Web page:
To hook Trump, however, would take a special kind of man. It would take a man on the inside of Trump’s world who knew where the bodies were buried (and may well have buried them). They would need a trusted bagman to deliver the kind of payoffs they believed Trump, like Vladimir Putin, would demand. It wouldn’t hurt if that man was a shallow, slackjawed, not-terribly-bright mall lawyer.

Michael Cohen is obviously such a man. He is a self-consciously cinematic consigliere, a swaggering tough-guy fixer, a vain wannabe Ray Donovan. He was the private emissary to the demimonde of Trump’s priapic adventures, the cleanup man for a constellation of adult film stars, pageant girls, actresses, models, and random D-grade celebrity livestock who needed silencing. As lurid as the stories of Cohen’s role as the NDA-and-Payoffs Czar of Trump World have been, it’s quite obvious that the Russians could also smell corruption on Cohen like a hog sniffs out truffles. He was the perfect access point into Trump and his Administration.

Cohen already had Russian bona fides before Trump; he’d been in business with a variety of Russians and Ukrainians, with more than a few connected to the old country in less than savory ways. He was, as they say, comfortable in situations of moral ambiguity.

Cohen’s payments from Russian-connected sources are a matter of great concern to Special Counsel Robert Mueller and money coming in to Cohen’s Essential Consultants, LLC look overtly like payoffs from Russians very tightly tied to Vladimir Putin. That’s a bad look for anyone, particularly a man selling his close association with the President of the United States. Recently revealed payments to Cohen from American firms seeking influence with Trump look like the familiar swamp of Washington; sleazy, grubby and venal, but sadly, oh so recognizable.

The last two years have been an education for Americans who thought that stories of a Russia defined by bad actors and hostile intentions were nothing but Cold War nostalgia, but the Kremlin’s overt interference in the 2016 U.S. election in the form of active measures supporting Donald Trump’s campaign was a Homeland plotline made real. Americans are in for a wake-up call; we’re not at the end of the Russian influence campaign, we’re in the middle of it.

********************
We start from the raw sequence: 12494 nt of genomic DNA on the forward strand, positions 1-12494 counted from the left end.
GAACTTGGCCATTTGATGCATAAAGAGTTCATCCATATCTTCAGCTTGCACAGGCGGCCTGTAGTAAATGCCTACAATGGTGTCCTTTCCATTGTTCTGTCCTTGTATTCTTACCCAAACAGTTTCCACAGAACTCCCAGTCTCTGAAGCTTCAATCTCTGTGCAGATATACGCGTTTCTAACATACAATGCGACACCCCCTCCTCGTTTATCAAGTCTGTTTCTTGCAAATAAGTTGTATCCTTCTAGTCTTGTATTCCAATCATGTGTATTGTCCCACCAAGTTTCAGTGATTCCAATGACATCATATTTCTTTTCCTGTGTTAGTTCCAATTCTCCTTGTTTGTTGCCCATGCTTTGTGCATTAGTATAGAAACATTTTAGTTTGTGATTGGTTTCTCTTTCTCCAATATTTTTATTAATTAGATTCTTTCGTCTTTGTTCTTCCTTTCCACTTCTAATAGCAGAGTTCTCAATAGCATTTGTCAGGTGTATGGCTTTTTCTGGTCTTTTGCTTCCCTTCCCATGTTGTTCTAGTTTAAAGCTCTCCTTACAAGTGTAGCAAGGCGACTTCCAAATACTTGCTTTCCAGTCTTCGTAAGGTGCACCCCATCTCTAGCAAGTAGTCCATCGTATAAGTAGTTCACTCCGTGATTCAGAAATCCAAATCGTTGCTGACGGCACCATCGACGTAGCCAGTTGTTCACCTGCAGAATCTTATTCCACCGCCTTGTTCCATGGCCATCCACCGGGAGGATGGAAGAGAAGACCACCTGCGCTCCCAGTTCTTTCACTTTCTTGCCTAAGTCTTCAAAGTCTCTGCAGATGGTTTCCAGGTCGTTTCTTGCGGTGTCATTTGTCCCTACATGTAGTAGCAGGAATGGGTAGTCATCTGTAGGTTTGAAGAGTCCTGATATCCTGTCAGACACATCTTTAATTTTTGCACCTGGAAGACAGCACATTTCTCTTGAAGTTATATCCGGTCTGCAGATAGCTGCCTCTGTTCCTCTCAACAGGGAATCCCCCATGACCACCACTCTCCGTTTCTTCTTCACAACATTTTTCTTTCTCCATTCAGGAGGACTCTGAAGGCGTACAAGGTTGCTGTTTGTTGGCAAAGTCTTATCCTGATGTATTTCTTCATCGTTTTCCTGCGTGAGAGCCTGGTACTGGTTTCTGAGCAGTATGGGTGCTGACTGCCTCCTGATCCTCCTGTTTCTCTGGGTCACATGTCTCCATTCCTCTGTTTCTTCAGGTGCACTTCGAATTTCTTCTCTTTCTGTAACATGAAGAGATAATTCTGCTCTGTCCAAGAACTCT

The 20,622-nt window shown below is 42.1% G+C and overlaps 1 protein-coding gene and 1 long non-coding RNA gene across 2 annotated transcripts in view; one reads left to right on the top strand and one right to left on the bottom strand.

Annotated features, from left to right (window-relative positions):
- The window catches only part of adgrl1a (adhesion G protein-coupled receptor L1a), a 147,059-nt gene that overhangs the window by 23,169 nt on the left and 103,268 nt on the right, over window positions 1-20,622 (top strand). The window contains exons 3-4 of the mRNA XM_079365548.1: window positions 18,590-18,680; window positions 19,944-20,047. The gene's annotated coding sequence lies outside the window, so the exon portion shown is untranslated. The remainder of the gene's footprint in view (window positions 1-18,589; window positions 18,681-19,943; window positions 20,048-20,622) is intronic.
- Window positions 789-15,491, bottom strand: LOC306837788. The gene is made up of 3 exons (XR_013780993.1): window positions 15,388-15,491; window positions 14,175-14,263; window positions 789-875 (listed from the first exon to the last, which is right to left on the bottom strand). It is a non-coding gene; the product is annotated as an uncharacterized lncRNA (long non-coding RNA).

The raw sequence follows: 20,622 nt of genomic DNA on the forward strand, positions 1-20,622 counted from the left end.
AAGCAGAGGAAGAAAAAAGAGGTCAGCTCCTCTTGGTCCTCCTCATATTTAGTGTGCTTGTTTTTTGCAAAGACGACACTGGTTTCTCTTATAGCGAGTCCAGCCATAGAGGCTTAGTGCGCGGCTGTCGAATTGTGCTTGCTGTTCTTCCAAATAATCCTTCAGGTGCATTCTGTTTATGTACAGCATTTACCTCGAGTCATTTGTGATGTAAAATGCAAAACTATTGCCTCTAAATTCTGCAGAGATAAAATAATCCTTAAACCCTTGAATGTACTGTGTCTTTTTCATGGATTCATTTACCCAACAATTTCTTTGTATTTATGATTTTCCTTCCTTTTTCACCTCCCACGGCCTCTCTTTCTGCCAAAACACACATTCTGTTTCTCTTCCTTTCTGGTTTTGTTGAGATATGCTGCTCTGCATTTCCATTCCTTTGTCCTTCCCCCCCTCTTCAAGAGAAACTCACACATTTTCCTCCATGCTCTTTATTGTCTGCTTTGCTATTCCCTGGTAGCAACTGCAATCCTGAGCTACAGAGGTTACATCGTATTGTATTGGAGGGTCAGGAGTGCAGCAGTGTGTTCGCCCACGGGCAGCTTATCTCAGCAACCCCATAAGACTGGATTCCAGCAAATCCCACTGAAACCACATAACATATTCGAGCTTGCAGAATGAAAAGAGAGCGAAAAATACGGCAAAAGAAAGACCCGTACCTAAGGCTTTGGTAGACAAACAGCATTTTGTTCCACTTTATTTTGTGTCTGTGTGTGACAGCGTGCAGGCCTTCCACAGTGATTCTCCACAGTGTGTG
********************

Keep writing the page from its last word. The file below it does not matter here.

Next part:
As the Cohen saga unfolds, Americans will become aware that the Russian government, Russian oligarchs, Russian organized crime, and Russian intelligence services are all deeply intertwined. (Kak skazat “Overlapping Venn diagram” po-Russki?)  As London has discovered, once the Russians are in the system, it’s hard to get them out.

It’s inevitable that the corruption that attends Russian influence often bleeds into violence. Russians living in England who are on Putin’s enemies list have experienced violent retribution, often with fatal consequences. If I were in Cohen’s shoes, I’d avoid rooftops, enter the Witness Protection Program as soon as Bob Mueller makes the offer, and retain the services of a food taster, especially if he’s going to dine at Trump-branded restaurants.

And Michael, that’s a side of Novichok with your well-done steak.

Rick Wilson is a Republican political strategist and author of the forthcoming book “Everything Trump Touches Dies”.